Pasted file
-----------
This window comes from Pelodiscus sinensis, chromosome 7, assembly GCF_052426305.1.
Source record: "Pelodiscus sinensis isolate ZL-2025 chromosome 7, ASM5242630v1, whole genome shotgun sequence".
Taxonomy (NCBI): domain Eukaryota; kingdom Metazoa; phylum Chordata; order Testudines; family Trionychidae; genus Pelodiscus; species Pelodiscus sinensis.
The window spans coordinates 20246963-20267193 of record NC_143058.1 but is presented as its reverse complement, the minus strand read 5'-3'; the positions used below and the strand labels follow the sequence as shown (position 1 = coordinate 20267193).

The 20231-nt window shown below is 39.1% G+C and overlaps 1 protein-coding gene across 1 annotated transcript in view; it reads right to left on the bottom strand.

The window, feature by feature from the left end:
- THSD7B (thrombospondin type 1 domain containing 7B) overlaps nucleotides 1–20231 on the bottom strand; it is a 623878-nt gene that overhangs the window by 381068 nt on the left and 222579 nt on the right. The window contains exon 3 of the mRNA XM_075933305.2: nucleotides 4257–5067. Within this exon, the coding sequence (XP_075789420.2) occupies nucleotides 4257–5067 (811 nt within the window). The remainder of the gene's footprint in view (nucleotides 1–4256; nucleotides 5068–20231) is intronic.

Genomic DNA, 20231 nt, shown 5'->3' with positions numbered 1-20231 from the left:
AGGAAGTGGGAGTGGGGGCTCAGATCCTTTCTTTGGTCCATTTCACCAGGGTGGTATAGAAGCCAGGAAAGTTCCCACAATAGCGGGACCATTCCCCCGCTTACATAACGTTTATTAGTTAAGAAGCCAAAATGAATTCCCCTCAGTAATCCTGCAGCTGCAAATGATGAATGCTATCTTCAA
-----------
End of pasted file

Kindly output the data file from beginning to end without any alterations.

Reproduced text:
This window comes from Pelodiscus sinensis, chromosome 7, assembly GCF_052426305.1.
Source record: "Pelodiscus sinensis isolate ZL-2025 chromosome 7, ASM5242630v1, whole genome shotgun sequence".
Taxonomy (NCBI): domain Eukaryota; kingdom Metazoa; phylum Chordata; order Testudines; family Trionychidae; genus Pelodiscus; species Pelodiscus sinensis.
The window spans coordinates 20246963-20267193 of record NC_143058.1 but is presented as its reverse complement, the minus strand read 5'-3'; the positions used below and the strand labels follow the sequence as shown (position 1 = coordinate 20267193).

The 20231-nt window shown below is 39.1% G+C and overlaps 1 protein-coding gene across 1 annotated transcript in view; it reads right to left on the bottom strand.

The window, feature by feature from the left end:
- THSD7B (thrombospondin type 1 domain containing 7B) overlaps nucleotides 1–20231 on the bottom strand; it is a 623878-nt gene that overhangs the window by 381068 nt on the left and 222579 nt on the right. The window contains exon 3 of the mRNA XM_075933305.2: nucleotides 4257–5067. Within this exon, the coding sequence (XP_075789420.2) occupies nucleotides 4257–5067 (811 nt within the window). The remainder of the gene's footprint in view (nucleotides 1–4256; nucleotides 5068–20231) is intronic.

Genomic DNA, 20231 nt, shown 5'->3' with positions numbered 1-20231 from the left:
AGGAAGTGGGAGTGGGGGCTCAGATCCTTTCTTTGGTCCATTTCACCAGGGTGGTATAGAAGCCAGGAAAGTTCCCACAATAGCGGGACCATTCCCCCGCTTACATAACGTTTATTAGTTAAGAAGCCAAAATGAATTCCCCTCAGTAATCCTGCAGCTGCAAATGATGAATGCTATCTTCAA